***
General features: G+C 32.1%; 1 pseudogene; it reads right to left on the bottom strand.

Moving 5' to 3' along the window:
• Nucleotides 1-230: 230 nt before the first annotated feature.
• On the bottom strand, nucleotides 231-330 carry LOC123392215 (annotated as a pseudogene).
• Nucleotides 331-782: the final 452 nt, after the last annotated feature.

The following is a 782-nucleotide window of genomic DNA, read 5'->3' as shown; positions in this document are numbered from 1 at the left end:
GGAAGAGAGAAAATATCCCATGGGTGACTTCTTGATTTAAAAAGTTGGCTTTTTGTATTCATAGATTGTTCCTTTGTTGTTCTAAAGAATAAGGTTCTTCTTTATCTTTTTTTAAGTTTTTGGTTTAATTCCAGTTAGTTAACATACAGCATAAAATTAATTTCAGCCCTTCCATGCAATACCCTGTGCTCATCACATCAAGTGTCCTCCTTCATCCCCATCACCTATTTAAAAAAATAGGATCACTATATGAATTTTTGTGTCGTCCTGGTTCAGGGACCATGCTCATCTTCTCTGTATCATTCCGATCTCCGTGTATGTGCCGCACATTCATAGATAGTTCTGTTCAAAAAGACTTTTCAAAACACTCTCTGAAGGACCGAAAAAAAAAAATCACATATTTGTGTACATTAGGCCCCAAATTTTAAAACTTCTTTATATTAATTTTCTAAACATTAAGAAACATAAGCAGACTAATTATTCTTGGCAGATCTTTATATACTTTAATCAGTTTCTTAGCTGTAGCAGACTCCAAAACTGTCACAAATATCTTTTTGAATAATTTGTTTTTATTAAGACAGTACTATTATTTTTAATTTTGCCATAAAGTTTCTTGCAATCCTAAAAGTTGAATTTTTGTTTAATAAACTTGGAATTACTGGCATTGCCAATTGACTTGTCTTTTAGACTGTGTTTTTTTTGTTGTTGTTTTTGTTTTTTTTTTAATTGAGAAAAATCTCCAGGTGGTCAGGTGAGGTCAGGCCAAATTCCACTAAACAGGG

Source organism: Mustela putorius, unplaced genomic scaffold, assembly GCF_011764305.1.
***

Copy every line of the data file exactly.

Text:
General features: G+C 32.1%; 1 pseudogene; it reads right to left on the bottom strand.

Moving 5' to 3' along the window:
• Nucleotides 1-230: 230 nt before the first annotated feature.
• On the bottom strand, nucleotides 231-330 carry LOC123392215 (annotated as a pseudogene).
• Nucleotides 331-782: the final 452 nt, after the last annotated feature.

The following is a 782-nucleotide window of genomic DNA, read 5'->3' as shown; positions in this document are numbered from 1 at the left end:
GGAAGAGAGAAAATATCCCATGGGTGACTTCTTGATTTAAAAAGTTGGCTTTTTGTATTCATAGATTGTTCCTTTGTTGTTCTAAAGAATAAGGTTCTTCTTTATCTTTTTTTAAGTTTTTGGTTTAATTCCAGTTAGTTAACATACAGCATAAAATTAATTTCAGCCCTTCCATGCAATACCCTGTGCTCATCACATCAAGTGTCCTCCTTCATCCCCATCACCTATTTAAAAAAATAGGATCACTATATGAATTTTTGTGTCGTCCTGGTTCAGGGACCATGCTCATCTTCTCTGTATCATTCCGATCTCCGTGTATGTGCCGCACATTCATAGATAGTTCTGTTCAAAAAGACTTTTCAAAACACTCTCTGAAGGACCGAAAAAAAAAAATCACATATTTGTGTACATTAGGCCCCAAATTTTAAAACTTCTTTATATTAATTTTCTAAACATTAAGAAACATAAGCAGACTAATTATTCTTGGCAGATCTTTATATACTTTAATCAGTTTCTTAGCTGTAGCAGACTCCAAAACTGTCACAAATATCTTTTTGAATAATTTGTTTTTATTAAGACAGTACTATTATTTTTAATTTTGCCATAAAGTTTCTTGCAATCCTAAAAGTTGAATTTTTGTTTAATAAACTTGGAATTACTGGCATTGCCAATTGACTTGTCTTTTAGACTGTGTTTTTTTTGTTGTTGTTTTTGTTTTTTTTTTAATTGAGAAAAATCTCCAGGTGGTCAGGTGAGGTCAGGCCAAATTCCACTAAACAGGG

Source organism: Mustela putorius, unplaced genomic scaffold, assembly GCF_011764305.1.